The diagnosis of extranodal marginal zone lymphoma may remain problematic despite correlating all the clinicopathologic data, due to a lack of consensus regarding the feature or features that define an appropriate “cut-off” for malignancy. This controversy is well illustrated by the observation of spontaneous regression of a clonal lymphoproliferation following the removal of the inciting inflammatory stimulus [35]. This is seen most dramatically in gastric MALT lymphomas in which antibiotic treatment and eradication of H. pylori may cause the spontaneous remission of the gastric MALT lymphoma [35]. Furthermore, as previously discussed, atypical precursor lesions such as LIP of the lung may demonstrate monoclonality, but, in conjunction with other available clinicopathologic features, do not meet criteria for the diagnosis of lymphoma. These situations suggest that while monoclonality is typically used to diagnose malignancy for most lymphomas, it may not be a sufficient or an appropriate criterion alone to diagnose extranodal marginal lymphoma.


In conclusion, extranodal marginal zone lymphomas of mucosa associated lymphoid tissue likely represent the malignant transformation of a chronic inflammatory process. While not observed in all cases, an evolution from a reactive to an autonomous lymphoid lesion occurs, often with the acquisition of genetic abnormalities that allow proliferation in the absence of an immune stimulus. In our patient, Sjögren syndrome was the likely underlying condition that resulted in an accumulation of bronchus-associated lymphoid tissue and eventually caused a diffuse lymphocytic interstitial pneumonia that prompted her to seek medical assistance. The four-year follow-up data demonstrated the natural progression of this atypical lymphoid lesion to lymphoma. This case further illustrates the necessity of correlating the clinical, radiologic and pathologic findings to establish the diagnosis of extranodal marginal zone lymphoma and to allow the appropriate management of this patient.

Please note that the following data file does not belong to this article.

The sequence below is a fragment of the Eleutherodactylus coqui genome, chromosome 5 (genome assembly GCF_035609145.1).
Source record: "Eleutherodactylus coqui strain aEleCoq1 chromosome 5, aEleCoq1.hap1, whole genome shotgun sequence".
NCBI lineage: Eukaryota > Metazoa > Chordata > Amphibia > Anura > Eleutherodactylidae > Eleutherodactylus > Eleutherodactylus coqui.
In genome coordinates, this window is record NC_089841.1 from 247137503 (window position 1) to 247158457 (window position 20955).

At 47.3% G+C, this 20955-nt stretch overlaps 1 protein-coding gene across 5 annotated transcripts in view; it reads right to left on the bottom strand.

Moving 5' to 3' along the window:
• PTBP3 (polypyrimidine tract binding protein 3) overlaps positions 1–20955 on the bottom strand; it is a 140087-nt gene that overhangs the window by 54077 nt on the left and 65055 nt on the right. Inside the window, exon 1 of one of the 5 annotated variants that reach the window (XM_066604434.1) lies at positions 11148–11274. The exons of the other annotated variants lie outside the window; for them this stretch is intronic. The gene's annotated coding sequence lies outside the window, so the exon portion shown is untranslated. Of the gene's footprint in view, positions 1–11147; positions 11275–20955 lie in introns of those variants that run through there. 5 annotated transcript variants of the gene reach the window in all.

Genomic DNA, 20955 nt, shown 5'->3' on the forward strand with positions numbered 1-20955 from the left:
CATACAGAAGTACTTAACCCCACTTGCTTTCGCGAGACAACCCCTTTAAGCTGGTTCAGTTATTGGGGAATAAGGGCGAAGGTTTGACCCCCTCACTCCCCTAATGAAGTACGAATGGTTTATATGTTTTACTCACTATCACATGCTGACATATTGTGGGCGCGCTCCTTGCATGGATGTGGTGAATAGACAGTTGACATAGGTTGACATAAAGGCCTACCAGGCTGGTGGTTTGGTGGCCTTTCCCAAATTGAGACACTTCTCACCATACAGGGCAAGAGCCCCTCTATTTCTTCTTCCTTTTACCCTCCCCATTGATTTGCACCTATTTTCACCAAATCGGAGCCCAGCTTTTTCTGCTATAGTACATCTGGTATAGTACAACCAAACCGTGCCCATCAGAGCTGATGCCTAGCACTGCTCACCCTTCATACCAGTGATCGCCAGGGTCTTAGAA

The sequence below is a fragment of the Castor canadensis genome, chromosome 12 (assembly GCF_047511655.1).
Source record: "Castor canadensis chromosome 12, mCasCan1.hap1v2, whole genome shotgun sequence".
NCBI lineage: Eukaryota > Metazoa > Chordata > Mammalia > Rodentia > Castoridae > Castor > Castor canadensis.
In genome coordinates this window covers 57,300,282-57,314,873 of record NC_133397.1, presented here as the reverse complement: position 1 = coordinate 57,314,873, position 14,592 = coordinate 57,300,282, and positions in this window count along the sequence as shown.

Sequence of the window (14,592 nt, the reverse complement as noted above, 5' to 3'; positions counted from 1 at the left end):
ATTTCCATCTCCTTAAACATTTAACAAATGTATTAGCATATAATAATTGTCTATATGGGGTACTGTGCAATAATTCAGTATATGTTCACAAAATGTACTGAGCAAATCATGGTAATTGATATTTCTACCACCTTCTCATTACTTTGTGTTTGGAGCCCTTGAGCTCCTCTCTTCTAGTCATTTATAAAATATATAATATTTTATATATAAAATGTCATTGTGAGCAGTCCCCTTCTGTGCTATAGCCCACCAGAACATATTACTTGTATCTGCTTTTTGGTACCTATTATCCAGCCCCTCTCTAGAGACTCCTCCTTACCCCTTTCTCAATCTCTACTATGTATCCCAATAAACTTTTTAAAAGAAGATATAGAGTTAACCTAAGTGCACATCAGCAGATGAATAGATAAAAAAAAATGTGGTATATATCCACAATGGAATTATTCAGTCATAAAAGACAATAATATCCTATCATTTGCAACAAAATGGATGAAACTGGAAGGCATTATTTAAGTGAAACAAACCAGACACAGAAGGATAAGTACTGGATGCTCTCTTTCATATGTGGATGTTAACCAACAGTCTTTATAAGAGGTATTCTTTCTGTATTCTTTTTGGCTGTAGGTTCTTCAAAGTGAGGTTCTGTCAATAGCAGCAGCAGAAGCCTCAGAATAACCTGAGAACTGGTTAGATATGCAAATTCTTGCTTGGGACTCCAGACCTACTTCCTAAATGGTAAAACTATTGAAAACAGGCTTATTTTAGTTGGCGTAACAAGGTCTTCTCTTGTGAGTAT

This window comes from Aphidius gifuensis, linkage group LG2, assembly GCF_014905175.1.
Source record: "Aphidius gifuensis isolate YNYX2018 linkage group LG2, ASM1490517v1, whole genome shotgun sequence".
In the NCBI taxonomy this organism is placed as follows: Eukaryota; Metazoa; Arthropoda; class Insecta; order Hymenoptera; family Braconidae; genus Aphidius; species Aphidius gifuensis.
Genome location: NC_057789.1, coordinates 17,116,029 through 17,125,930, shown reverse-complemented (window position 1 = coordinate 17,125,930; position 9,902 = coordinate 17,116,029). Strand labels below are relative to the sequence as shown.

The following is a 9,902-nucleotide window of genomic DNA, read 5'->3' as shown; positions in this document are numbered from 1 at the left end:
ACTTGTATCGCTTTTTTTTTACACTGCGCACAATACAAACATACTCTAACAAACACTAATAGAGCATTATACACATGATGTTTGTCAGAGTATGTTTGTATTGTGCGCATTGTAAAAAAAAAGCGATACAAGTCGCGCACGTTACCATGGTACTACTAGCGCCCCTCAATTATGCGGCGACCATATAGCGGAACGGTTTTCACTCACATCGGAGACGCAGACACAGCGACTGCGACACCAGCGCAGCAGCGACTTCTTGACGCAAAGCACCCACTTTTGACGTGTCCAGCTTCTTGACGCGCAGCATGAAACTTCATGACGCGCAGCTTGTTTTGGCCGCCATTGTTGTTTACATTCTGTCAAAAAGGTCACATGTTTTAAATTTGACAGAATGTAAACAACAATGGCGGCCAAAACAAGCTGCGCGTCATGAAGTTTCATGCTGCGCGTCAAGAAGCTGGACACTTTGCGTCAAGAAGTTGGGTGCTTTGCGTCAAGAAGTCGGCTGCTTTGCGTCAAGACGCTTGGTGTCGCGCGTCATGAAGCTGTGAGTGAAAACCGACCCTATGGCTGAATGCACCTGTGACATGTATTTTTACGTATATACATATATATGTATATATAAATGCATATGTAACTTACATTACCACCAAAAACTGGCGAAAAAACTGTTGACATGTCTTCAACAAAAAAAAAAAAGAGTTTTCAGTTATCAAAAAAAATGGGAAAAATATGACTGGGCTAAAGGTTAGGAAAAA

The authors would like to thank James E Coad, MD for manuscript guidance.


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Citation: Rubenstein NJ, Beatty C, Kinkade Z, Bryan C, Paul Hogg J, et al. (2015) Extranodal Marginal Zone Lymphoma of the Lung: Evolution from an Underlying Reactive Lymphoproliferative Disorder. J Clin Exp Pathol 5:208. Doi: 10.4172/2161-0681.1000208

Copyright: © 2015 Rubenstein JN, et al. This is an open-access article distributed under the terms of the Creative Commons Attribution License, which permits unrestricted use, distribution, and reproduction in any medium, provided the original author and source are credited.